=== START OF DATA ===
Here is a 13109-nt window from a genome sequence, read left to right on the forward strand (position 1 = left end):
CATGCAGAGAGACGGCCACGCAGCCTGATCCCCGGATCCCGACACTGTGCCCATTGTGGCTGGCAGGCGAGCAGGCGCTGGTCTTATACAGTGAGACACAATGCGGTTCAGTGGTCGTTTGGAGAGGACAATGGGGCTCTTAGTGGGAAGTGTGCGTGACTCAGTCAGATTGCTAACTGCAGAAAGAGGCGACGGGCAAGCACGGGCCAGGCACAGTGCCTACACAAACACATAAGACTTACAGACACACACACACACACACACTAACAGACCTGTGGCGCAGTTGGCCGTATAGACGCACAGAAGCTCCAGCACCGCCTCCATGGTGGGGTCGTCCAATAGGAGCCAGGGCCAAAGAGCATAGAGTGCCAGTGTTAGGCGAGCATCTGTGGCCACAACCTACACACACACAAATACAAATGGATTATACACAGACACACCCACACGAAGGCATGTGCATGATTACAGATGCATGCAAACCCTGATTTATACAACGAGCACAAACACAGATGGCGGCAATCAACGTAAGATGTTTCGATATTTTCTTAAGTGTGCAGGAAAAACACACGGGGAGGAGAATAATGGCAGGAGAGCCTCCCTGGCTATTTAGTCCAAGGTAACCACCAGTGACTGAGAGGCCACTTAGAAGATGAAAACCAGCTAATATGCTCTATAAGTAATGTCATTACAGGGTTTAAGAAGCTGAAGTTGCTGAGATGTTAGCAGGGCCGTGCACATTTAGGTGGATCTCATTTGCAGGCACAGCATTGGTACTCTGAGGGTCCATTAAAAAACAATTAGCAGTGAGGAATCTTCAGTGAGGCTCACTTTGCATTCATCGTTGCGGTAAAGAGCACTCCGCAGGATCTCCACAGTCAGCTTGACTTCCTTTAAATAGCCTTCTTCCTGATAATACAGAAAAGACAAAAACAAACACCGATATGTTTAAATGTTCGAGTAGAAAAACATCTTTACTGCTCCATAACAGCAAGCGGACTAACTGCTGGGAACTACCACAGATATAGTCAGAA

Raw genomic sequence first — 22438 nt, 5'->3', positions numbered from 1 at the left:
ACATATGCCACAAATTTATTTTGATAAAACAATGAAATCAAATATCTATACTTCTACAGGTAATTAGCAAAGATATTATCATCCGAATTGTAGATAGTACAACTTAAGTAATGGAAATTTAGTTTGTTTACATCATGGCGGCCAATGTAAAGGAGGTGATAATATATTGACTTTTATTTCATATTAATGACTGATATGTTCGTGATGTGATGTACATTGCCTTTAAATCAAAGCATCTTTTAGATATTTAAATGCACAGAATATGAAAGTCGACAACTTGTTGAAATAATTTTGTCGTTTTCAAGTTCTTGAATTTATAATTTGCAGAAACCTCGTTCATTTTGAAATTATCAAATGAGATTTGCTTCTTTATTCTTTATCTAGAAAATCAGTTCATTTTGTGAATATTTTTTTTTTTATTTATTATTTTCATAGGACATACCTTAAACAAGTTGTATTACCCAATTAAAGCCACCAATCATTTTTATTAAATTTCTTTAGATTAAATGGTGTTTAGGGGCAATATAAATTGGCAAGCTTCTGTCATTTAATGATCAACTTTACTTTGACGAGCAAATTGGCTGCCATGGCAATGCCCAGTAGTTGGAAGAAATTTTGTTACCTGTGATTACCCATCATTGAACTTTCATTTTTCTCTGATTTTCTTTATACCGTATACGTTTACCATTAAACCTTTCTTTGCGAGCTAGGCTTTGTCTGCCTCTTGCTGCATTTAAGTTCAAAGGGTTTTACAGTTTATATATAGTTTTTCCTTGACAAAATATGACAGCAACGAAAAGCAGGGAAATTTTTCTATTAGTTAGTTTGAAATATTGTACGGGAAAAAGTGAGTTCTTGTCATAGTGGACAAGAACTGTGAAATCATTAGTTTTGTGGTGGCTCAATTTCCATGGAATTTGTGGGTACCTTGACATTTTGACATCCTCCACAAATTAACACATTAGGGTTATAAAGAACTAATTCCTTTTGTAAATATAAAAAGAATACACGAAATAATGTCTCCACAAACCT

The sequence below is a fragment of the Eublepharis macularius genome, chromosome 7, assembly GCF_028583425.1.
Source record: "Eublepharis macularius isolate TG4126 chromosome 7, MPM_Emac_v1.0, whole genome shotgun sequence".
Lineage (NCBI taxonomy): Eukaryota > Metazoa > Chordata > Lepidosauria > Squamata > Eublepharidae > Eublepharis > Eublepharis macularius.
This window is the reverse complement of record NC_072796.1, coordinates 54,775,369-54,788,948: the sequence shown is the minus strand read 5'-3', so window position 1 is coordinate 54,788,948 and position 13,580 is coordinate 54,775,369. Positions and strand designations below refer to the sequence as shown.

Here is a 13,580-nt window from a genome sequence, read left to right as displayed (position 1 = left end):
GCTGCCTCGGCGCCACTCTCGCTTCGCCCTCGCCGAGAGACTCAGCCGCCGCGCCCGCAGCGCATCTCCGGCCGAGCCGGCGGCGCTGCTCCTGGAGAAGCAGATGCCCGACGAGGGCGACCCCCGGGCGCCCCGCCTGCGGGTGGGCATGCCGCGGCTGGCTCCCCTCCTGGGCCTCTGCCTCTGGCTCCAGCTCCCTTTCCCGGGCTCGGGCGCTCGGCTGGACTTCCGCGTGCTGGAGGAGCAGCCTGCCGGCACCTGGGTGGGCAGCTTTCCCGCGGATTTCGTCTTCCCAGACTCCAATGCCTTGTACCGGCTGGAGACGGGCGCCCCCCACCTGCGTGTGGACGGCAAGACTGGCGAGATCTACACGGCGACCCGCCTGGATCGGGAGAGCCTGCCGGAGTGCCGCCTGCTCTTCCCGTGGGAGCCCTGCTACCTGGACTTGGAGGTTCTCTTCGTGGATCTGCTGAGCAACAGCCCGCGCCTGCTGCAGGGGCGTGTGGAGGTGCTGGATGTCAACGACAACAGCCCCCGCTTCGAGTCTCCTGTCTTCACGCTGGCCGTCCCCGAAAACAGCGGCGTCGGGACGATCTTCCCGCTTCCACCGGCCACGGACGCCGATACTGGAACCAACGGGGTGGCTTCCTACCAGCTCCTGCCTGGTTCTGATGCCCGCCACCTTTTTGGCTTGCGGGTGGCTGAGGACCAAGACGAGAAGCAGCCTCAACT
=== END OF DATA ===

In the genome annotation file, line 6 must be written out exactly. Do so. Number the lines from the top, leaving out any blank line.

Source record: "Eublepharis macularius isolate TG4126 chromosome 7, MPM_Emac_v1.0, whole genome shotgun sequence".